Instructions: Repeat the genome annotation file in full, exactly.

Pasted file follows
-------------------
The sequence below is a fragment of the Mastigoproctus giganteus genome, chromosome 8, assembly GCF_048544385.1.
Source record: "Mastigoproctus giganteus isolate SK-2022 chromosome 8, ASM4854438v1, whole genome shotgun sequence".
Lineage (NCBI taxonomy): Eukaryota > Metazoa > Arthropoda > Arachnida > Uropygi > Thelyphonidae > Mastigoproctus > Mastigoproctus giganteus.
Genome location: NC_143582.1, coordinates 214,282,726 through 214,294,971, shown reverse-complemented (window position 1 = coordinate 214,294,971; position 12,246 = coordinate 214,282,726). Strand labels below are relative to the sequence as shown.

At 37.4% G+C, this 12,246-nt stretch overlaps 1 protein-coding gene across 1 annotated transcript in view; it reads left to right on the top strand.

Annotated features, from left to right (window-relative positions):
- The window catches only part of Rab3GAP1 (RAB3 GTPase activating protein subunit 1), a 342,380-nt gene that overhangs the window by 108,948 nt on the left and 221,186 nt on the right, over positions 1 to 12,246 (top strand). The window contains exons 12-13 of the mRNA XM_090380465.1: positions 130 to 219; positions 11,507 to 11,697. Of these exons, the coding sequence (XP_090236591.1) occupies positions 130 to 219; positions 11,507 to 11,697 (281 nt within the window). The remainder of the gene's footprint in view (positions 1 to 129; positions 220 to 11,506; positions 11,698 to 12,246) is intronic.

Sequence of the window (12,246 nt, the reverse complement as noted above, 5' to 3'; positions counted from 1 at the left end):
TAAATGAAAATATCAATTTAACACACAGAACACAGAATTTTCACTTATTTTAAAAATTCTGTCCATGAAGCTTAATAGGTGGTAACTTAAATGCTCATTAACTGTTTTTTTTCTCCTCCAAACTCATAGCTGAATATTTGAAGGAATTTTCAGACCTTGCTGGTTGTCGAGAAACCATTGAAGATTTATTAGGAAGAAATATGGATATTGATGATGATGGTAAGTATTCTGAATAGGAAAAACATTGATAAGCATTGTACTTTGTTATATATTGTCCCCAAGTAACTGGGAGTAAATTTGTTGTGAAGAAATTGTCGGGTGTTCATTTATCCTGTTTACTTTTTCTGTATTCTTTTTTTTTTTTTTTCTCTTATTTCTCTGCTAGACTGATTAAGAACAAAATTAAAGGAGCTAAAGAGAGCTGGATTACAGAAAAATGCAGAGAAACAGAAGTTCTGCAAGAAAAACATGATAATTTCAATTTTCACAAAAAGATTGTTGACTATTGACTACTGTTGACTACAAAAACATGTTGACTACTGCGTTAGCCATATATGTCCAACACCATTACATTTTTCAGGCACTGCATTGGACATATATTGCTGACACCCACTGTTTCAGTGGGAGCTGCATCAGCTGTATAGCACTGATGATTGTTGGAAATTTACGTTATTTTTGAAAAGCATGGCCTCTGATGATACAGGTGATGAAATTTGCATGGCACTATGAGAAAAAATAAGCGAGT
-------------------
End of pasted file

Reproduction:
The sequence below is a fragment of the Mastigoproctus giganteus genome, chromosome 8, assembly GCF_048544385.1.
Source record: "Mastigoproctus giganteus isolate SK-2022 chromosome 8, ASM4854438v1, whole genome shotgun sequence".
Lineage (NCBI taxonomy): Eukaryota > Metazoa > Arthropoda > Arachnida > Uropygi > Thelyphonidae > Mastigoproctus > Mastigoproctus giganteus.
Genome location: NC_143582.1, coordinates 214,282,726 through 214,294,971, shown reverse-complemented (window position 1 = coordinate 214,294,971; position 12,246 = coordinate 214,282,726). Strand labels below are relative to the sequence as shown.

At 37.4% G+C, this 12,246-nt stretch overlaps 1 protein-coding gene across 1 annotated transcript in view; it reads left to right on the top strand.

Annotated features, from left to right (window-relative positions):
- The window catches only part of Rab3GAP1 (RAB3 GTPase activating protein subunit 1), a 342,380-nt gene that overhangs the window by 108,948 nt on the left and 221,186 nt on the right, over positions 1 to 12,246 (top strand). The window contains exons 12-13 of the mRNA XM_090380465.1: positions 130 to 219; positions 11,507 to 11,697. Of these exons, the coding sequence (XP_090236591.1) occupies positions 130 to 219; positions 11,507 to 11,697 (281 nt within the window). The remainder of the gene's footprint in view (positions 1 to 129; positions 220 to 11,506; positions 11,698 to 12,246) is intronic.

Sequence of the window (12,246 nt, the reverse complement as noted above, 5' to 3'; positions counted from 1 at the left end):
TAAATGAAAATATCAATTTAACACACAGAACACAGAATTTTCACTTATTTTAAAAATTCTGTCCATGAAGCTTAATAGGTGGTAACTTAAATGCTCATTAACTGTTTTTTTTCTCCTCCAAACTCATAGCTGAATATTTGAAGGAATTTTCAGACCTTGCTGGTTGTCGAGAAACCATTGAAGATTTATTAGGAAGAAATATGGATATTGATGATGATGGTAAGTATTCTGAATAGGAAAAACATTGATAAGCATTGTACTTTGTTATATATTGTCCCCAAGTAACTGGGAGTAAATTTGTTGTGAAGAAATTGTCGGGTGTTCATTTATCCTGTTTACTTTTTCTGTATTCTTTTTTTTTTTTTTTCTCTTATTTCTCTGCTAGACTGATTAAGAACAAAATTAAAGGAGCTAAAGAGAGCTGGATTACAGAAAAATGCAGAGAAACAGAAGTTCTGCAAGAAAAACATGATAATTTCAATTTTCACAAAAAGATTGTTGACTATTGACTACTGTTGACTACAAAAACATGTTGACTACTGCGTTAGCCATATATGTCCAACACCATTACATTTTTCAGGCACTGCATTGGACATATATTGCTGACACCCACTGTTTCAGTGGGAGCTGCATCAGCTGTATAGCACTGATGATTGTTGGAAATTTACGTTATTTTTGAAAAGCATGGCCTCTGATGATACAGGTGATGAAATTTGCATGGCACTATGAGAAAAAATAAGCGAGT